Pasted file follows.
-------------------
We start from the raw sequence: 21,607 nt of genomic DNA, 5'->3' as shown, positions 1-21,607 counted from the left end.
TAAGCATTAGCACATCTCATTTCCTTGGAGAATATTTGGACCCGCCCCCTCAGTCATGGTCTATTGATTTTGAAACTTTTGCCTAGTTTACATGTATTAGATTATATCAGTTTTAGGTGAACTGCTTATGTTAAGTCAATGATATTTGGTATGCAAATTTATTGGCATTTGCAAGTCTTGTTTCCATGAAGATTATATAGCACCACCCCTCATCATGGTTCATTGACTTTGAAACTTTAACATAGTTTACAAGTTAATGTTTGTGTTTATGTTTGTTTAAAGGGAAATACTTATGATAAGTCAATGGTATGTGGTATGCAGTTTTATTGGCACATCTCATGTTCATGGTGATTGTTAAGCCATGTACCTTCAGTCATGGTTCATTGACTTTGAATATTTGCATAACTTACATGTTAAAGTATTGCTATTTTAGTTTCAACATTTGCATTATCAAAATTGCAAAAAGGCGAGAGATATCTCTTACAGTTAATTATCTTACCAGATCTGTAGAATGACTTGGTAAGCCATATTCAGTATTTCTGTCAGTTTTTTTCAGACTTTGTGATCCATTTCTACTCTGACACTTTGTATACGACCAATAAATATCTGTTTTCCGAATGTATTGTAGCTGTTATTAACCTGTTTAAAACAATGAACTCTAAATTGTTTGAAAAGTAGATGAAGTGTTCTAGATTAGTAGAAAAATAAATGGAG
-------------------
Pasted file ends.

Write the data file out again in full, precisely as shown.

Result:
We start from the raw sequence: 21,607 nt of genomic DNA, 5'->3' as shown, positions 1-21,607 counted from the left end.
TAAGCATTAGCACATCTCATTTCCTTGGAGAATATTTGGACCCGCCCCCTCAGTCATGGTCTATTGATTTTGAAACTTTTGCCTAGTTTACATGTATTAGATTATATCAGTTTTAGGTGAACTGCTTATGTTAAGTCAATGATATTTGGTATGCAAATTTATTGGCATTTGCAAGTCTTGTTTCCATGAAGATTATATAGCACCACCCCTCATCATGGTTCATTGACTTTGAAACTTTAACATAGTTTACAAGTTAATGTTTGTGTTTATGTTTGTTTAAAGGGAAATACTTATGATAAGTCAATGGTATGTGGTATGCAGTTTTATTGGCACATCTCATGTTCATGGTGATTGTTAAGCCATGTACCTTCAGTCATGGTTCATTGACTTTGAATATTTGCATAACTTACATGTTAAAGTATTGCTATTTTAGTTTCAACATTTGCATTATCAAAATTGCAAAAAGGCGAGAGATATCTCTTACAGTTAATTATCTTACCAGATCTGTAGAATGACTTGGTAAGCCATATTCAGTATTTCTGTCAGTTTTTTTCAGACTTTGTGATCCATTTCTACTCTGACACTTTGTATACGACCAATAAATATCTGTTTTCCGAATGTATTGTAGCTGTTATTAACCTGTTTAAAACAATGAACTCTAAATTGTTTGAAAAGTAGATGAAGTGTTCTAGATTAGTAGAAAAATAAATGGAG